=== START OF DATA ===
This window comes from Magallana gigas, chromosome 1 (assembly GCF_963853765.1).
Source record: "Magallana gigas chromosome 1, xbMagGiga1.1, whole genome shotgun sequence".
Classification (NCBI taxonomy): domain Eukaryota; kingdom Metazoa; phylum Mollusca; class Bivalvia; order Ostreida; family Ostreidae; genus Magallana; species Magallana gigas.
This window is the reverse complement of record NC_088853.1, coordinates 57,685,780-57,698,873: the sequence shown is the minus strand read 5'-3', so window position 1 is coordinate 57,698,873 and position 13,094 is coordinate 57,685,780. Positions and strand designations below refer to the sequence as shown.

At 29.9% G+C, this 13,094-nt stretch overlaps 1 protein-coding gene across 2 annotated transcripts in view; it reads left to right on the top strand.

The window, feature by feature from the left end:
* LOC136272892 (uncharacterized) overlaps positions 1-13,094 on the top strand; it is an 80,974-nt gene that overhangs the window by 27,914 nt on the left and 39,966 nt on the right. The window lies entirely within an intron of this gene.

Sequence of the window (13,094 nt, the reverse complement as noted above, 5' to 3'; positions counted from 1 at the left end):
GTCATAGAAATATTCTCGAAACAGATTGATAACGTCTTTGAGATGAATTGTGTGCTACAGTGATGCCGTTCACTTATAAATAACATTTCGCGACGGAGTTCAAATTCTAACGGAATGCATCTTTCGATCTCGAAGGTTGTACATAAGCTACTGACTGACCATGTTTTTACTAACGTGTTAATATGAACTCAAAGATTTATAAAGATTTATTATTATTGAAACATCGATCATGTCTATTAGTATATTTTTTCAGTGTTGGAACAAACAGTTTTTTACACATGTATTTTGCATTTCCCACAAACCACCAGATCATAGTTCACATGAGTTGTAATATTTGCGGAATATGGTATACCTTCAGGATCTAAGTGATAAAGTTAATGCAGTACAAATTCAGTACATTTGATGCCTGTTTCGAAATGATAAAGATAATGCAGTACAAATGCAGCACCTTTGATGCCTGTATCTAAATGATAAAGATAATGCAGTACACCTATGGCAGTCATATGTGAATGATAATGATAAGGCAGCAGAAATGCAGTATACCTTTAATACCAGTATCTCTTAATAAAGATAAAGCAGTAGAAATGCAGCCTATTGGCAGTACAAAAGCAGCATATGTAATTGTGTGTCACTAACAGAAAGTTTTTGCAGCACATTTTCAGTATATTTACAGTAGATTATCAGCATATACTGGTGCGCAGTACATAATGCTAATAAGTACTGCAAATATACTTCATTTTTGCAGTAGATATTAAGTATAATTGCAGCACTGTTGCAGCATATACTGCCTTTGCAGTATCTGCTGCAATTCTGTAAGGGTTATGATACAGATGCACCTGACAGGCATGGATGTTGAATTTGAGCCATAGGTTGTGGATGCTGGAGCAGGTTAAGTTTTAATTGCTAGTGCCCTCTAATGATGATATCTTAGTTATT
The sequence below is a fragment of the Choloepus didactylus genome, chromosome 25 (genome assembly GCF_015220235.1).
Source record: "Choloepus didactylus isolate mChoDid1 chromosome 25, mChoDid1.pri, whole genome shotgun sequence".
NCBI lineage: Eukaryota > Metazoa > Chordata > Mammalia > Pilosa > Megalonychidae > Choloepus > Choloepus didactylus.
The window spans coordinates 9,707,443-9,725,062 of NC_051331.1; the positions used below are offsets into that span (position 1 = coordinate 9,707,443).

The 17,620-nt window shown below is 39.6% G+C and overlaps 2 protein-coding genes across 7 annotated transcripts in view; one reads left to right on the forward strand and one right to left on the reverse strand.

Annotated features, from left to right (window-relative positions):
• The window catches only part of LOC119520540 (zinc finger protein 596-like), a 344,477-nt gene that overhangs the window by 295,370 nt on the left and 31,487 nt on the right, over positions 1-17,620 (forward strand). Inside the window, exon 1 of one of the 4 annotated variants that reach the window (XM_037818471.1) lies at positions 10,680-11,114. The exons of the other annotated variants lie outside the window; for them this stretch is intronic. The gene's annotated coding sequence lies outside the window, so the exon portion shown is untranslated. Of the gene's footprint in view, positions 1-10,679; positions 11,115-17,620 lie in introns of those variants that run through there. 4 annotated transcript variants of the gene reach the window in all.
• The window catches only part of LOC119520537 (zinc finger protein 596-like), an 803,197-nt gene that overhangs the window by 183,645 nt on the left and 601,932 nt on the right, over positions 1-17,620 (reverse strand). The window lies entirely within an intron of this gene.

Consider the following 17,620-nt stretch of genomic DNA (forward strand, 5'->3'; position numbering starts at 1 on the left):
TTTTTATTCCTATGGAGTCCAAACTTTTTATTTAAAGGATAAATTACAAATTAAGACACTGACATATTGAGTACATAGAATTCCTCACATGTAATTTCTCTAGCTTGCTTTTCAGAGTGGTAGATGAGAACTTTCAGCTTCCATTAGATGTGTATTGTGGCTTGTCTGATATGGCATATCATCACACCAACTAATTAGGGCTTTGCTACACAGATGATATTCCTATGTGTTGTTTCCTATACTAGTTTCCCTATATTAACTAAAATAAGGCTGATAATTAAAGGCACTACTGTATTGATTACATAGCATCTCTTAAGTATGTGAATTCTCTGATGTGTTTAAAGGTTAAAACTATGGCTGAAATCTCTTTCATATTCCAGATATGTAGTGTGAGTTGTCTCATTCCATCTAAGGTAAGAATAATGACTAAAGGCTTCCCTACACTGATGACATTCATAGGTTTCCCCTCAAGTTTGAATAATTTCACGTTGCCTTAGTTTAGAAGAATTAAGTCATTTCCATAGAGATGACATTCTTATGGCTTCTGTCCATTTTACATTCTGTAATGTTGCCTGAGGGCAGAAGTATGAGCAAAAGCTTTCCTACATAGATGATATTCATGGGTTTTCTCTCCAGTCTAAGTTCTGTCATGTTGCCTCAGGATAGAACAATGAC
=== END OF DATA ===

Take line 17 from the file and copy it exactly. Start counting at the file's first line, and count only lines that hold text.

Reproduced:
• The window catches only part of LOC119520537 (zinc finger protein 596-like), an 803,197-nt gene that overhangs the window by 183,645 nt on the left and 601,932 nt on the right, over positions 1-17,620 (reverse strand). The window lies entirely within an intron of this gene.